1 Attachment(s)
Please see the attached screenshot along with the command documentation.
It takes less than 2 seconds. You can try the command yourself with a free account. 
[QUOTE=a1call;415157]Please see the attached screenshot along with the command documentation.[/QUOTE]
What you are forgetting is empirical time is different than computational time. 
Which means it actually takes a fraction of a second on the server, right or am I missing something.

[QUOTE=a1call;415159]Which means it actually takes a fraction of a second on the server, right or am I missing something.[/QUOTE]
It means you are missing a lot! Sure, in our modern age, we just "throw hardware at the problem". And that might make some sense. Machines and energy are cheap(ish). Programmers are expensive. BUT... Some actually want to optimize the equations. That also makes sense.... 
[QUOTE=a1call;415159]Which means it actually takes a fraction of a second on the server, right or am I missing something.[/QUOTE]
I think what is being pointed out is that: this code takes 4 milliseconds for this single computation isn't necessarily useful ( though I do that a lot myself) because without knowing how the time scales people won't be sure if it's worth putting in the time it would take for other inputs for example two inputs a and b=2*a; if for input of b we double the time then the algorithm may be linear time complexity, if it quadruples the time it may be exponential, if b=a^2 and time doubles then maybe the algorithm may be logarithmic. same with number of operations if you say this algorithm takes 4 operations okay is that 4 additions, 4 multiplications, 4 divisions ( divisions are typically slow for computations unless they use a way of dividing that doesn't use much if any actual dividing). that and that it takes time to display an answer. 
The point is that you're comparing two [I]completely[/I] different operations.
PrimeQ is similar to Pari/GP's ispseudoprime, Perl/ntheory's is_prime, or mpz_prp's mpz_bpsw_prp (used by Python's gmpy 2.0). It runs very fast. It is a [B]probable prime[/B] test. Nobody really knows what the Wolfram / Mathematica implementation really is (Pinch noted their "Lucas test" was not what the rest of the world calls a Lucas test and was strictly weaker than what BPSW should use, but that was 22 years ago). BPSW is great test, but I'm not sure how it applies here. It's meaningless in the EFF challenges. I have an [URL="http://sti15.com/nt/primality.cgi"]old web page[/URL] that does similar tests, though not factoring. It runs on the slow web host server rather than the browser, so the proof size is pretty limited. The test you're running with alpertron is a proof. APRCL I believe (but could be wrong). That would be similar to Pari/GP's isprime, mpz_aprcl's mpz_aprcle, or FLINT's new APRCL code (not in master yet). Comparable to the ECPP methods of Primo or Perl/ntheory's is_provable_prime. They take massively longer to run than the probable prime test. A certificate (ECPP, Pratt, etc.) would work for EFF, but you can't just give a general form number of 1M digits to Primo and expect it to ever produce something. Hence the idea of building up the certificate, which at least isn't loony with today's resources (I was going to say practical, but that's stretching it).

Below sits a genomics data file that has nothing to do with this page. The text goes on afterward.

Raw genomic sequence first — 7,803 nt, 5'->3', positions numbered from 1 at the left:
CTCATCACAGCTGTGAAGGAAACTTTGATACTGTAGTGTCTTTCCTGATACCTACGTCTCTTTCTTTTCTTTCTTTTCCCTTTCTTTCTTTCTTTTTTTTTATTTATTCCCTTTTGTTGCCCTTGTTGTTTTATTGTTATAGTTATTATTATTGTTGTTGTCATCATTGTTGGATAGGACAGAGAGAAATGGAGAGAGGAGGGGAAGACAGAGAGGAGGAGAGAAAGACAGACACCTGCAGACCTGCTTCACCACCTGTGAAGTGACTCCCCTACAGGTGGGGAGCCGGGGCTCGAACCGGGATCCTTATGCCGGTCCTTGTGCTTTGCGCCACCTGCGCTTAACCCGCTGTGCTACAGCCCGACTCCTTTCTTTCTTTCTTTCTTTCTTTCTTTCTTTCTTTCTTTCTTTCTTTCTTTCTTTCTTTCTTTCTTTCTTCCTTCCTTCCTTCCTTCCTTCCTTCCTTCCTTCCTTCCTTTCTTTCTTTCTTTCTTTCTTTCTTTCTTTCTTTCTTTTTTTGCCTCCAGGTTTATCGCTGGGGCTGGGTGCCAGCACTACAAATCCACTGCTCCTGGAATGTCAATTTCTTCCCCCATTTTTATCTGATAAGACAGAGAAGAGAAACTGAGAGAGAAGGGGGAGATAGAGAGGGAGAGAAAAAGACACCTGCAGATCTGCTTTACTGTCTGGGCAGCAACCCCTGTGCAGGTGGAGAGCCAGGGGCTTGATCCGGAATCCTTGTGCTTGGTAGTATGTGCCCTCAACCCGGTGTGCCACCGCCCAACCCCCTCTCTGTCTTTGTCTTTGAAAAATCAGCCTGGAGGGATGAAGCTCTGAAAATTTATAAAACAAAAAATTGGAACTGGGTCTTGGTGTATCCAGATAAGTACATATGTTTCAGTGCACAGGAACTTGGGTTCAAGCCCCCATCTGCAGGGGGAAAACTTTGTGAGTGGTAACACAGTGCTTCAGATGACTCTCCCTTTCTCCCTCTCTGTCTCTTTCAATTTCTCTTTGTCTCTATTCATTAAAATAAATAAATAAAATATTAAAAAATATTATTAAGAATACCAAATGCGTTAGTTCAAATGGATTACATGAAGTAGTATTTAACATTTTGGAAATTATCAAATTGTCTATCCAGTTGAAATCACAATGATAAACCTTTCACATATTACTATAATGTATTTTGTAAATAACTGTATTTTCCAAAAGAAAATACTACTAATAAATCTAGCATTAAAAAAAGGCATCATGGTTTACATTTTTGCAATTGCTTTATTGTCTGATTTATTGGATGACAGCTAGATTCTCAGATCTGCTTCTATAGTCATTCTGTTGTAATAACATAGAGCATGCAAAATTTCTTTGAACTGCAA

There is nothing in the documentation about the command being a probable prime test.
For the record none of these has anything to do with the EFF challenge. I think that can only be satisfied with mathematical proof and without calculating the the digits of the prime. 
[QUOTE=a1call;415199]There is nothing in the documentation about the command being a probable prime test.[/QUOTE]
Under "Implementation notes": [URL]http://reference.wolfram.com/language/tutorial/SomeNotesOnInternalImplementation.html#6849[/URL] It states that PrimeQ does trial division with small primes (typical for performance), then MR bases 2 and 3, then a Lucas test. MR base 2 plus a proper Lucas test makes the BPSW test. Adding base 3 is either to add more certainty over just BPSW, or (the cynical view) to mask an improper Lucas test. It points out you need to use ProvablePrimeQ to get a proof. 
[QUOTE=danaj;415217]Under "Implementation notes":
[URL]http://reference.wolfram.com/language/tutorial/SomeNotesOnInternalImplementation.html#6849[/URL] It states that PrimeQ does trial division with small primes (typical for performance), then MR bases 2 and 3, then a Lucas test. MR base 2 plus a proper Lucas test makes the BPSW test. Adding base 3 is either to add more certainty over just BPSW, or (the cynical view) to mask an improper Lucas test. It points out you need to use ProvablePrimeQ to get a proof.[/QUOTE] I stand corrected. Thank you again for your insight [B]danaj[/B]. 
I tried the ProvablePrimeQ command it aborted after 1 minute. The online tool is still running with no end in sight.
My PARI/gp is not configured yet because of memory shortages on my desktop, but someone told me that the test took 8 minutes on a slow computer. Can someone please let me know if the [B]2947digit[/B] integer that I posted is prime or not. Thanks in advance. 
[QUOTE=a1call;415223]...someone told me that the test took 8 minutes on a slow computer.
[/QUOTE] That someone also doesn't know how to do primality tests. The 2947digit candidate can be tested with Primo in ~1 hour with 48 threads (surely not 8 minutes). Get Primo and run the test. 
All times are UTC. The time now is 12:10. 
Powered by vBulletin® Version 3.8.11
Copyright ©2000  2021, Jelsoft Enterprises Ltd.